I finally catch up with what could be my last McTiernan. As the space between me and the film grew wider and more daunting in the years since I started taking note of this director, I too grew more and more anxious of finally seeing it. Now I can only roast myself for not looking at this gem sooner.
This is one of McTiernan's most fully realised films. His visual style correlates seamlessly with the elasticity of the subject matter without sacrificing his unique sense of rhythm in editing and space.
A few stray observations for now:
High-up falls plague this director. They turn up twice in the Die Hard movies, always from the same angle: looking down, catching that final appearance of dread appear behind the eyes.
It's perhaps the most famous image in Die Hard — Hans Gruber with a mask of fear plummeting downwards out of the tower — yet here, as with McClane and Carver's drop from the high-up wire in Die Hard With A Vengeance, the fall has a comic edge, like Wile E. Coyote realising his mistake those few precious moments too late.
Linking spaces with pans and zooms, the same discipline and geometry applied to each set-up. Certain maneuvers leap out and surprise us, like the whip pan between Danny and the crane he's operating, which plays out vice-versa.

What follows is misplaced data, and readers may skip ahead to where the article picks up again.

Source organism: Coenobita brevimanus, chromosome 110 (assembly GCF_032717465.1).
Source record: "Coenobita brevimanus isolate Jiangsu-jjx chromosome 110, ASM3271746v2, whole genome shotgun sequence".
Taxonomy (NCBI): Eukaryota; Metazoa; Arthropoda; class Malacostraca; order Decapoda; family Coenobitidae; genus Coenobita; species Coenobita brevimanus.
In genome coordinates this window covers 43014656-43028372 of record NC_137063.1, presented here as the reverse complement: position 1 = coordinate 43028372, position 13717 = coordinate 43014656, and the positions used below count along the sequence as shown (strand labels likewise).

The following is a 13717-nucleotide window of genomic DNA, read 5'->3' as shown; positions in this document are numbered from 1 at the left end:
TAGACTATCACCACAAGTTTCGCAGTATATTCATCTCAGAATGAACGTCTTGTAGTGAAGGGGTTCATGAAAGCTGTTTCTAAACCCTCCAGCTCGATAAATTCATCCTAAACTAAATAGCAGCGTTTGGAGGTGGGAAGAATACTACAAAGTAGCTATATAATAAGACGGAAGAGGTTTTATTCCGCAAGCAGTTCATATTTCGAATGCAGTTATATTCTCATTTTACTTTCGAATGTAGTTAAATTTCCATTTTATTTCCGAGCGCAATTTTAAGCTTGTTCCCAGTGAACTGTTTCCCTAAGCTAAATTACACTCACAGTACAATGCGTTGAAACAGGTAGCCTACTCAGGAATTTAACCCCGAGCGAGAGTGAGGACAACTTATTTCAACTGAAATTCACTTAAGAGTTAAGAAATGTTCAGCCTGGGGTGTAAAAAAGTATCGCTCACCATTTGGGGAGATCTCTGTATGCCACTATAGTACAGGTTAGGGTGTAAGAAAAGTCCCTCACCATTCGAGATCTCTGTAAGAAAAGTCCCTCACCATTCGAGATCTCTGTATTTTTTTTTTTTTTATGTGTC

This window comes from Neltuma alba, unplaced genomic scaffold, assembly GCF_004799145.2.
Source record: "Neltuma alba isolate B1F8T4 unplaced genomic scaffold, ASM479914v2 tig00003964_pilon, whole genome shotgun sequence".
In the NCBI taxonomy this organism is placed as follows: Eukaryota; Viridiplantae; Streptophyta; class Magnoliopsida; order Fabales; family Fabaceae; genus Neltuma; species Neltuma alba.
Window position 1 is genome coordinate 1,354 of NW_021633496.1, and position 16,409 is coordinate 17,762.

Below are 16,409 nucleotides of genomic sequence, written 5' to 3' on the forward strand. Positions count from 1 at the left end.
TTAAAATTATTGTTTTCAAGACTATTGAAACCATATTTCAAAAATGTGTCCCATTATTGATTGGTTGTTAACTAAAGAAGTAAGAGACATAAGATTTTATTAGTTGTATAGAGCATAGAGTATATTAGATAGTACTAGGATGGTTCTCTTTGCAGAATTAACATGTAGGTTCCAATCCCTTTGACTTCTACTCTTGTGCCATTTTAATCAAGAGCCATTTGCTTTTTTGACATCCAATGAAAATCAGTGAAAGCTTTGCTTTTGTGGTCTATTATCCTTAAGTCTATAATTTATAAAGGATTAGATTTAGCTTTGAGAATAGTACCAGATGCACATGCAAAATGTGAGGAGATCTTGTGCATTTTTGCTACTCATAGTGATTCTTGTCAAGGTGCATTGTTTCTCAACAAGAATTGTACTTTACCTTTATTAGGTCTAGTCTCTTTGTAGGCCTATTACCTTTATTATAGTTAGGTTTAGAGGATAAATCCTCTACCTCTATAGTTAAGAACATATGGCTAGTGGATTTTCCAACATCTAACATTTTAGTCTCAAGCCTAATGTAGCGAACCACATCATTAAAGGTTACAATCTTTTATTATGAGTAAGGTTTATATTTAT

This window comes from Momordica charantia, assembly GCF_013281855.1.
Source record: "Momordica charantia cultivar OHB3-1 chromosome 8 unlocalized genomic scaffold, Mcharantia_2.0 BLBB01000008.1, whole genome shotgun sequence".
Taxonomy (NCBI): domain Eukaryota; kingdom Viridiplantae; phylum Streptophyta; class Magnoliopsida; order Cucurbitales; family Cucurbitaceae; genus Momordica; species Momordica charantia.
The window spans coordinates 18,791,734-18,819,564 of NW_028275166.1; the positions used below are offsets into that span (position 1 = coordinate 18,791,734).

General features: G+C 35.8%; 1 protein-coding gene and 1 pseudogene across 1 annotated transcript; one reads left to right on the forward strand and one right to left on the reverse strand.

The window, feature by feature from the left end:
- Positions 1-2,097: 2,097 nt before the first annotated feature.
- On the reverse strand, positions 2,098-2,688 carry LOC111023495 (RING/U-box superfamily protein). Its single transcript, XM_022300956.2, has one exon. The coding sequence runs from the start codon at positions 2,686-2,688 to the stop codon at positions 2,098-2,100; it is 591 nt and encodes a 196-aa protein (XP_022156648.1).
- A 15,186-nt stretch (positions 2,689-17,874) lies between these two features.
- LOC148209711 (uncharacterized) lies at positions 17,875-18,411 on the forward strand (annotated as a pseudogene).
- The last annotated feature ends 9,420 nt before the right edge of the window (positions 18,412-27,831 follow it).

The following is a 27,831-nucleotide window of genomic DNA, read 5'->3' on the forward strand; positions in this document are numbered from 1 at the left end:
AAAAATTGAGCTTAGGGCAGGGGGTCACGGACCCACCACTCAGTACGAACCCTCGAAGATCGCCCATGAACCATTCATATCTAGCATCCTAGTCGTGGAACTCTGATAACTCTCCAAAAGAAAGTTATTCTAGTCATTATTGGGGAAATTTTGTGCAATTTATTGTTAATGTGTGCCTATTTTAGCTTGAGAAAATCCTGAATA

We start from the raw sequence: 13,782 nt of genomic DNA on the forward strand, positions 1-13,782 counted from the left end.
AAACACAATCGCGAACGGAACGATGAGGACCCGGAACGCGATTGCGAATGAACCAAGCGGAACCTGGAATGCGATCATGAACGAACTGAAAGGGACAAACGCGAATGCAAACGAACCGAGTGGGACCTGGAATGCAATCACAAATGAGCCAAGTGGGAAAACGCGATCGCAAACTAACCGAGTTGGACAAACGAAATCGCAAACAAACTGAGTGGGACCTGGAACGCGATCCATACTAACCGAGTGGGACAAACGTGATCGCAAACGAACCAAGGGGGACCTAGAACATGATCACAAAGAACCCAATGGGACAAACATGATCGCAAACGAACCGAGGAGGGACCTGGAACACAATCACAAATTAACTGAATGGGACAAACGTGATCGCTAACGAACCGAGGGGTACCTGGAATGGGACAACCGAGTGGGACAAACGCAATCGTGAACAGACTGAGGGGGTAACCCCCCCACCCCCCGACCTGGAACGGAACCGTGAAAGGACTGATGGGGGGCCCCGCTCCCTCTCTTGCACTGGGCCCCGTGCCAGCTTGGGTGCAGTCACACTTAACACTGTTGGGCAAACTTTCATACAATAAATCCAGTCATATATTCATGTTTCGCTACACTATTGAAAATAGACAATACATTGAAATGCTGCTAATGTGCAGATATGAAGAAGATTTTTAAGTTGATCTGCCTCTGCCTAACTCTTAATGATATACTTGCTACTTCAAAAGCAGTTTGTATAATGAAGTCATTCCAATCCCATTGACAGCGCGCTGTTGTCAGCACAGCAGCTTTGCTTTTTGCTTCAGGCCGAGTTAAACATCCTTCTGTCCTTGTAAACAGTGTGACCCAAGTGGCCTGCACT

Like Minnelli or Carpenter, here is an artist with an acute feeling and deep respect for even the slightest movement within the frame. There is a scene towards the end of the movie where Danny enters the kitchen, the camera tight on the back of his head. It tracks slowly behind him, past a poster for Fellini's Roma, and into the tiny kitchen area. Slater and Danny's mother have been awake all night, talking away. "I've never just talked to a woman before... it's neat", says Arnie.
The camera, still behind Danny, shuffles one way and another, altering perspectives, and then glides backwards to frame him in the doorway.
This film is a suite of small, intuitive movements with the camera. His images anticipate action and movement. "Emotion becomes motion", as Tag Gallagher says.
Even what seems like the most negligible of backward dollies takes on the most profound meaning of simplicity and astuteness: